[I dislike posts that involve scrolling through a ton of images to read a modest amount of text. So here's what it said.

Narrator: The Keekorok [baboon] troop took to foraging for food in the garbage dump of a popular tourist lodge. The trash included meat tainted with tuberculosis. The result was that nearly half the males in the troop died.

Sarpolsky: It wasn't random who died.

Narrator: Every alpha male was gone.

Sarpolsky: And what you were left with was twice as many females as males, and the males who were remaining were, just to use the scientific jargon, they were good guys. It completely transformed the atmosphere in the troop. This particular troop has a culture of very low levels of aggression, and they're doing that twenty years later. If they're able to, in one generation, transform what are supposed to be textbook social systems engraved in stone, we don't have an excuse when we say there's certain inevitabilities about human social systems.]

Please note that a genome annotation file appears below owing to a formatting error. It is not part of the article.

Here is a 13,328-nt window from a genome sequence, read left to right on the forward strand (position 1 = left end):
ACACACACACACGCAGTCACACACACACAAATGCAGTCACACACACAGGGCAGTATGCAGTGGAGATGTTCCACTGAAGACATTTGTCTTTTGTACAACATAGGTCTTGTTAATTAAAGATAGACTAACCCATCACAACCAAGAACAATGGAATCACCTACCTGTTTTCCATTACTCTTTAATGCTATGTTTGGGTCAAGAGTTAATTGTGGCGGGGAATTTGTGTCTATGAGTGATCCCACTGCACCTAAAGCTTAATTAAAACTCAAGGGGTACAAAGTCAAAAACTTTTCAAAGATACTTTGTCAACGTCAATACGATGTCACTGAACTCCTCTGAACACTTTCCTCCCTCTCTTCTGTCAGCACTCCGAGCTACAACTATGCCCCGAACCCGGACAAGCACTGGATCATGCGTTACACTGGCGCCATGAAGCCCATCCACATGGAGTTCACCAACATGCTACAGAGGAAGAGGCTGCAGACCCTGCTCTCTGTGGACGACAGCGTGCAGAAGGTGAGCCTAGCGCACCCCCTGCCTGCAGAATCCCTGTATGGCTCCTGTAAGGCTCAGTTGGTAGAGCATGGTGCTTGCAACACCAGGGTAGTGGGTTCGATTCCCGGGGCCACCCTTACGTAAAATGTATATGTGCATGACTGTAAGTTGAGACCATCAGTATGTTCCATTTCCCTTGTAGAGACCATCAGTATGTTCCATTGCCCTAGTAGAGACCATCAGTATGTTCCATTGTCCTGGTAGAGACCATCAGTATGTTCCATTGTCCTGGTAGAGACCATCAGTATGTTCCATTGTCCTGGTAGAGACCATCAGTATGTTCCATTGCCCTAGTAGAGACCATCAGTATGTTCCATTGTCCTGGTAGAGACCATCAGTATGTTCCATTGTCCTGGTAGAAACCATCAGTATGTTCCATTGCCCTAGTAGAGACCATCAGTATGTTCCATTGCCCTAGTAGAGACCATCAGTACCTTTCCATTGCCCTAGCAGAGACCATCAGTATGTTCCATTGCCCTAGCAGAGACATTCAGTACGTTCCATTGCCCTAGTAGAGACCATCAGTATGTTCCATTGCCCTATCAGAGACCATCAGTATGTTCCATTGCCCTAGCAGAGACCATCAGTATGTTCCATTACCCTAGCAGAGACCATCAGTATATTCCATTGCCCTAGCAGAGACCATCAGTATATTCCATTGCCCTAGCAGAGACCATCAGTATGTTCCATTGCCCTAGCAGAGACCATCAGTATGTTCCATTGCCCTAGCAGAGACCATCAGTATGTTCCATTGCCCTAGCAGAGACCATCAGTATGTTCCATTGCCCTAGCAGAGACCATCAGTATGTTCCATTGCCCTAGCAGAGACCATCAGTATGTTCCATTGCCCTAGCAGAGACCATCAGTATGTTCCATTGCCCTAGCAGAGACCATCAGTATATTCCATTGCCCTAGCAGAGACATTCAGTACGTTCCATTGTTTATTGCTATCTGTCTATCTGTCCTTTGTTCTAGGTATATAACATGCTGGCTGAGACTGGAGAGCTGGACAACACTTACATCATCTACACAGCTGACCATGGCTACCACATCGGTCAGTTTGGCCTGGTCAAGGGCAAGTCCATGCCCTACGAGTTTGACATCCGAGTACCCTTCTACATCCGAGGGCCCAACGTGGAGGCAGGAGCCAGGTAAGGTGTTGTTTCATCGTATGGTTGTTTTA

Robert Sapolsky about his study of the Keekorok baboon troop from National Geographic’s Stress: Portrait of a Killer.

Thiiiiiiis, people, thiiiis!

1. Kill alpha male types
2. Achieve world peace

Got it.

I’ve actually read a lot of Sapolsky’s work.  He’s one of my favorite scientists in the neuro/socio world.

I just watched the documentary and there is so much more about the troop that isn’t in this photoset—not only does the troop have a culture of little aggression and greater cooperation, but any incoming jerk baboons learned within a few months that their shitty behaviour was in no way acceptable, that the troop only rewarded sociability, and they changed accordingly. 

If effin’ baboons can learn this there’s pretty much no reason to believe that our only option in dealing with assholes is to just ignore their behaviour and let it continue.

there really is no excuse.

"incoming jerk baboons" hahaha